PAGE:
$2.2M boost for research equipment and infrastructure

17 November 2022
Funding for digital economy regulatory database, specialist drug development facilities
The University of Sydney has been awarded more than $2.2 million in funding for new research equipment and infrastructure.

The four University projects funded under the Australian Research Council (ARC) Linkage Infrastructure, Equipment and Facilities (LIEF) scheme include the world’s first comprehensive digital economy regulation database and specialist facilities for drug development.

Deputy Vice-Chancellor (Research) Professor Emma Johnston said the funding would bolster the University’s world-class research facilities and provide academics at Sydney, as well as collaborators from other universities and industry, the opportunity to conduct specialist research to address key issues facing Australia and the world. 

These new facilities will enable scientists to build new materials that are more resilient to Australia’s harsh climate and ‘smart windows’ that capture sunlight and convert it to electricity, for more sustainable living.
Professor Emma Johnston

“They will facilitate deep dives into molecular pathways for drug development and allow academics to provide in-depth advice to governments on regulating the digital economy. 

“Congratulations to all those involved in getting these projects off the ground. I look forward to hearing more about their progress," Professor Johnston said.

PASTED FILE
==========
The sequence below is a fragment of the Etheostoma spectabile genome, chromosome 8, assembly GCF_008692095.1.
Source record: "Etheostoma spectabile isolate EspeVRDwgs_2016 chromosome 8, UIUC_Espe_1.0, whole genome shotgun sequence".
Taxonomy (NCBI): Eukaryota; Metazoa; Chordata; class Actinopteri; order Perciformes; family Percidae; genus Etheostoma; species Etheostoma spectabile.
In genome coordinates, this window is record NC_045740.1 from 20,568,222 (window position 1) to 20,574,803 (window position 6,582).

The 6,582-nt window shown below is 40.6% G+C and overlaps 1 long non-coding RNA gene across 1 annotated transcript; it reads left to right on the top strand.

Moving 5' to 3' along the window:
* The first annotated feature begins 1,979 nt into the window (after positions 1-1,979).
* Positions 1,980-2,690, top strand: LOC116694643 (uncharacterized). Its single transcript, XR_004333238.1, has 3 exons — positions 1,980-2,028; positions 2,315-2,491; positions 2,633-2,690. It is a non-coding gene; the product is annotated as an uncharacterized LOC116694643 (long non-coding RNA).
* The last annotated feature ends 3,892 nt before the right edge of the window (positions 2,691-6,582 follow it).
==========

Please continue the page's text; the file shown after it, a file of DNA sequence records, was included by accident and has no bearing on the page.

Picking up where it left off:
Anita Ho-Baillie outside Sydney Nano building

Professor Terry Flew, from the Faculty of Arts and Social Sciences, and team will work on a $215,000 project to develop the world’s first comprehensive database to track developments in digital and internet regulation internationally. This will enable researchers to provide insights to the ICT industry, policy-makers, and advocacy groups, and place Australia at the forefront of regulatory best-practice in the digital economy.

Professor Anita Ho-Baillie (pictured above), from the Faculty of Science and the University of Sydney Nano Institute, and team have been awarded around $500,000 for specialist facilities micro- and nano-scale material processing and device fabrication, which will enable the development of ‘smart windows’ that can harness sunlight to power buildings, ultra-violet sensors for preventing skin cancer and sensors for detecting greenhouse gases.

Michael Kassiou in the lab

Professor Michael Kassiou (pictured above), from the Faculty of Science and Drug Discovery Initiative, and team will receive just over $1 million to create a radiochemistry facility that will enable the development of new drugs and the investigation of mechanisms and molecular pathways, including how brain plasticity contributes to predictive learning.

Professor Chris Ling, from the Faculty of Science and Sydney Nano, and team have been awarded around $550,000 for Australia's first in-house suite of instruments to complement and enhance capabilities at the Australian Synchrotron. The project will enable scientists and engineers to learn new information about structure and bonding in functional materials and molecules, in order to improve their performance.  

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